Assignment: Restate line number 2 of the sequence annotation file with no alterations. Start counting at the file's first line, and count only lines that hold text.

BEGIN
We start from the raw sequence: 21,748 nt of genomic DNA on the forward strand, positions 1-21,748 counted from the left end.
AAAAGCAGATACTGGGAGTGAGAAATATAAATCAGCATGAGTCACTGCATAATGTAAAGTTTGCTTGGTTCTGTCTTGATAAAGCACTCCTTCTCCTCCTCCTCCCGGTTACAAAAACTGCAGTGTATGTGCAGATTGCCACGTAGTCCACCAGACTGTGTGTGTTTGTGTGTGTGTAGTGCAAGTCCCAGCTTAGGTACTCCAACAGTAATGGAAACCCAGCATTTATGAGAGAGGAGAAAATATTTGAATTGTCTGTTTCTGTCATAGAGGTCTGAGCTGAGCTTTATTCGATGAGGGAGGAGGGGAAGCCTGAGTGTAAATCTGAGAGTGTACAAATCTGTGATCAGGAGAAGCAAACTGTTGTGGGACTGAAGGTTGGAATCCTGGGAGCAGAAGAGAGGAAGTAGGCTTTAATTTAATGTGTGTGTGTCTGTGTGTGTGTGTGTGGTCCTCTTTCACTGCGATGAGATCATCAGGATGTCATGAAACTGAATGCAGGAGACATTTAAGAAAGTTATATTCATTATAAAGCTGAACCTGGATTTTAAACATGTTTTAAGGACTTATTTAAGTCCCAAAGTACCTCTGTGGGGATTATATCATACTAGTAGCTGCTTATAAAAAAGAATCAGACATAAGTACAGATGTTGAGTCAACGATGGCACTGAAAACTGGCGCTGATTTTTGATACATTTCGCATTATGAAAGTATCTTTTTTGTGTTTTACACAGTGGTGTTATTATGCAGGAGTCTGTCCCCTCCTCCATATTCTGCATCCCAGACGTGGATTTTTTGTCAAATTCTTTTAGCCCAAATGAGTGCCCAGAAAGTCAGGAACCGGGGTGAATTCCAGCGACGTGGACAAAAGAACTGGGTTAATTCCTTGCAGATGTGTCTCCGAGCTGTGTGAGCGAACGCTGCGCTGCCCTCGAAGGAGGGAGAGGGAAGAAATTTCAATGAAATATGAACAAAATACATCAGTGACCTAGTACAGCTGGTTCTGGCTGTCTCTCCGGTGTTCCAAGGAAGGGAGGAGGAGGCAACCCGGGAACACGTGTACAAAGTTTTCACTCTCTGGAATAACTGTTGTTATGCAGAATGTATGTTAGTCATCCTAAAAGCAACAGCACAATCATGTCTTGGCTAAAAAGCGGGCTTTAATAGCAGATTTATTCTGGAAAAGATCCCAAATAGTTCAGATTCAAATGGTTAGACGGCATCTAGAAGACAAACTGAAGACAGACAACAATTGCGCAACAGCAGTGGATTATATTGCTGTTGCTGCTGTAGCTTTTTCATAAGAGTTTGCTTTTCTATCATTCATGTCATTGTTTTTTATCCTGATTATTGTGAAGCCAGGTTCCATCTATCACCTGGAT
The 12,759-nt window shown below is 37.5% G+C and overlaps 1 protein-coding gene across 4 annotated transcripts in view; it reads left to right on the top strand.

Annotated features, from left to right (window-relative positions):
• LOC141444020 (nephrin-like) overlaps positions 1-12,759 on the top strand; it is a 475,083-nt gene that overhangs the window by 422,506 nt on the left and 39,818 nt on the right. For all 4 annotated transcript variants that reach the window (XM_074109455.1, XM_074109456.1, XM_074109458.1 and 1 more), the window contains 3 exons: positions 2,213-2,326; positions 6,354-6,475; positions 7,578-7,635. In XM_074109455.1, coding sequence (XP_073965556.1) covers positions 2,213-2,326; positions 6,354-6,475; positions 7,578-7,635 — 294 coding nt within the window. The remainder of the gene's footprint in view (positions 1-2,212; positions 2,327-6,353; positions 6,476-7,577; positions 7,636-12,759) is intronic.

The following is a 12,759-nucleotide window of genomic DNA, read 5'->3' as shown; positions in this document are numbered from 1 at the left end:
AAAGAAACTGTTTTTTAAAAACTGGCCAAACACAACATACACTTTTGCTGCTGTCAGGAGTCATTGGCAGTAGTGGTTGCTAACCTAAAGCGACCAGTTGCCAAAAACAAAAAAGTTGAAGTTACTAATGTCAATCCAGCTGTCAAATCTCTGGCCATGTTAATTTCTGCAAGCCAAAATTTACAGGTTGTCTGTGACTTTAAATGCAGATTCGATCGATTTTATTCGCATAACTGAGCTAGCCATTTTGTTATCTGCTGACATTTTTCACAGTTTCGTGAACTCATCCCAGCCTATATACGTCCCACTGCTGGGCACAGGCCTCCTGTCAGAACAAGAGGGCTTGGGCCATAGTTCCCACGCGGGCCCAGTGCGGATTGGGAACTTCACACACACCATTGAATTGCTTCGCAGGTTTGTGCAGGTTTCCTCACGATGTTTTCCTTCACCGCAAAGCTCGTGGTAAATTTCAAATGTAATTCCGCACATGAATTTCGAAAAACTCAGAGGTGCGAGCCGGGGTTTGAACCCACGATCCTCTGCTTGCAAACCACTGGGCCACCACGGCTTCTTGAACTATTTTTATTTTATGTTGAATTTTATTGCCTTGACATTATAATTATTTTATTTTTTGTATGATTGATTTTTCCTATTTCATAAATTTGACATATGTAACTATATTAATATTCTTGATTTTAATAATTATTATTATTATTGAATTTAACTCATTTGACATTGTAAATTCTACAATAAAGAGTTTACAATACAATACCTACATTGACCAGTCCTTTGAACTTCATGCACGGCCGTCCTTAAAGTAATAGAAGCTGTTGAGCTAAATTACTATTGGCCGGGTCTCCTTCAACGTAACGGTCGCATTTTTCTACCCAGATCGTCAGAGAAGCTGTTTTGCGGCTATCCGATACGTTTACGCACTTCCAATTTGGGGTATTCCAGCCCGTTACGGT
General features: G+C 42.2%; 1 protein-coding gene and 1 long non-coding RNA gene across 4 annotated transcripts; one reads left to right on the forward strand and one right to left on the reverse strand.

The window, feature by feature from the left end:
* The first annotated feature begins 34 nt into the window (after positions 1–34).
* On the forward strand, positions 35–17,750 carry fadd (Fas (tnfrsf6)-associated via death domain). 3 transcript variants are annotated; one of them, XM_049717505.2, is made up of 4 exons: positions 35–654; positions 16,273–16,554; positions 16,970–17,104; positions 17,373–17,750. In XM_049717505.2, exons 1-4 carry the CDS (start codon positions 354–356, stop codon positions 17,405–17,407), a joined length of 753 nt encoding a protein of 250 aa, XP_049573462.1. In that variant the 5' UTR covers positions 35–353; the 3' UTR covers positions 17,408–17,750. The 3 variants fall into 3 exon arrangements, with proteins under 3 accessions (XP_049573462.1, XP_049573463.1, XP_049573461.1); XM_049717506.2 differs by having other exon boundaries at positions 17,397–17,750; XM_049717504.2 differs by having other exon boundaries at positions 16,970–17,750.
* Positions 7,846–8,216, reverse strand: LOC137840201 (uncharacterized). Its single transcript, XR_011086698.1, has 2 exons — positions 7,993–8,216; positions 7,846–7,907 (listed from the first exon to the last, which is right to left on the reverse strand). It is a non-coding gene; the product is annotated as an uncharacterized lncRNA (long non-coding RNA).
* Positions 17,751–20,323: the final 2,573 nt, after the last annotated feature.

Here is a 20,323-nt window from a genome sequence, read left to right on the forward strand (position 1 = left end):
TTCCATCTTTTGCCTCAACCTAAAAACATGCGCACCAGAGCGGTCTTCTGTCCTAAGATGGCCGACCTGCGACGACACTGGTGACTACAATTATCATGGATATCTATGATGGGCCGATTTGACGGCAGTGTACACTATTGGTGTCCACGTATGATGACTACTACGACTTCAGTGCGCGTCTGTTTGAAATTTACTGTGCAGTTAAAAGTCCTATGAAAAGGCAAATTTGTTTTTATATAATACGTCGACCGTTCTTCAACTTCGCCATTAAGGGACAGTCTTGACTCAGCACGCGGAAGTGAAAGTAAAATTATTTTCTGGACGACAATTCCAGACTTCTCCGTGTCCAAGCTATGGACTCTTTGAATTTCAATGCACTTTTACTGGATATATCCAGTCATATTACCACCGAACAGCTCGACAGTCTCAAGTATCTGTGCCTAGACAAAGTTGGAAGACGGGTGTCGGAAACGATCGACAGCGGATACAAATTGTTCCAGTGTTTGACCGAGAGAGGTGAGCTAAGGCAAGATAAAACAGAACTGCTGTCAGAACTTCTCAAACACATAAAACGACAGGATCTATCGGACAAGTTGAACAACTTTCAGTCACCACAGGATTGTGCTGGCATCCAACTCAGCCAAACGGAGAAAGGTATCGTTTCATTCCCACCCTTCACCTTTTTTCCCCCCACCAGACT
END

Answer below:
AAAAGCAGATACTGGGAGTGAGAAATATAAATCAGCATGAGTCACTGCATAATGTAAAGTTTGCTTGGTTCTGTCTTGATAAAGCACTCCTTCTCCTCCTCCTCCCGGTTACAAAAACTGCAGTGTATGTGCAGATTGCCACGTAGTCCACCAGACTGTGTGTGTTTGTGTGTGTGTAGTGCAAGTCCCAGCTTAGGTACTCCAACAGTAATGGAAACCCAGCATTTATGAGAGAGGAGAAAATATTTGAATTGTCTGTTTCTGTCATAGAGGTCTGAGCTGAGCTTTATTCGATGAGGGAGGAGGGGAAGCCTGAGTGTAAATCTGAGAGTGTACAAATCTGTGATCAGGAGAAGCAAACTGTTGTGGGACTGAAGGTTGGAATCCTGGGAGCAGAAGAGAGGAAGTAGGCTTTAATTTAATGTGTGTGTGTCTGTGTGTGTGTGTGTGGTCCTCTTTCACTGCGATGAGATCATCAGGATGTCATGAAACTGAATGCAGGAGACATTTAAGAAAGTTATATTCATTATAAAGCTGAACCTGGATTTTAAACATGTTTTAAGGACTTATTTAAGTCCCAAAGTACCTCTGTGGGGATTATATCATACTAGTAGCTGCTTATAAAAAAGAATCAGACATAAGTACAGATGTTGAGTCAACGATGGCACTGAAAACTGGCGCTGATTTTTGATACATTTCGCATTATGAAAGTATCTTTTTTGTGTTTTACACAGTGGTGTTATTATGCAGGAGTCTGTCCCCTCCTCCATATTCTGCATCCCAGACGTGGATTTTTTGTCAAATTCTTTTAGCCCAAATGAGTGCCCAGAAAGTCAGGAACCGGGGTGAATTCCAGCGACGTGGACAAAAGAACTGGGTTAATTCCTTGCAGATGTGTCTCCGAGCTGTGTGAGCGAACGCTGCGCTGCCCTCGAAGGAGGGAGAGGGAAGAAATTTCAATGAAATATGAACAAAATACATCAGTGACCTAGTACAGCTGGTTCTGGCTGTCTCTCCGGTGTTCCAAGGAAGGGAGGAGGAGGCAACCCGGGAACACGTGTACAAAGTTTTCACTCTCTGGAATAACTGTTGTTATGCAGAATGTATGTTAGTCATCCTAAAAGCAACAGCACAATCATGTCTTGGCTAAAAAGCGGGCTTTAATAGCAGATTTATTCTGGAAAAGATCCCAAATAGTTCAGATTCAAATGGTTAGACGGCATCTAGAAGACAAACTGAAGACAGACAACAATTGCGCAACAGCAGTGGATTATATTGCTGTTGCTGCTGTAGCTTTTTCATAAGAGTTTGCTTTTCTATCATTCATGTCATTGTTTTTTATCCTGATTATTGTGAAGCCAGGTTCCATCTATCACCTGGAT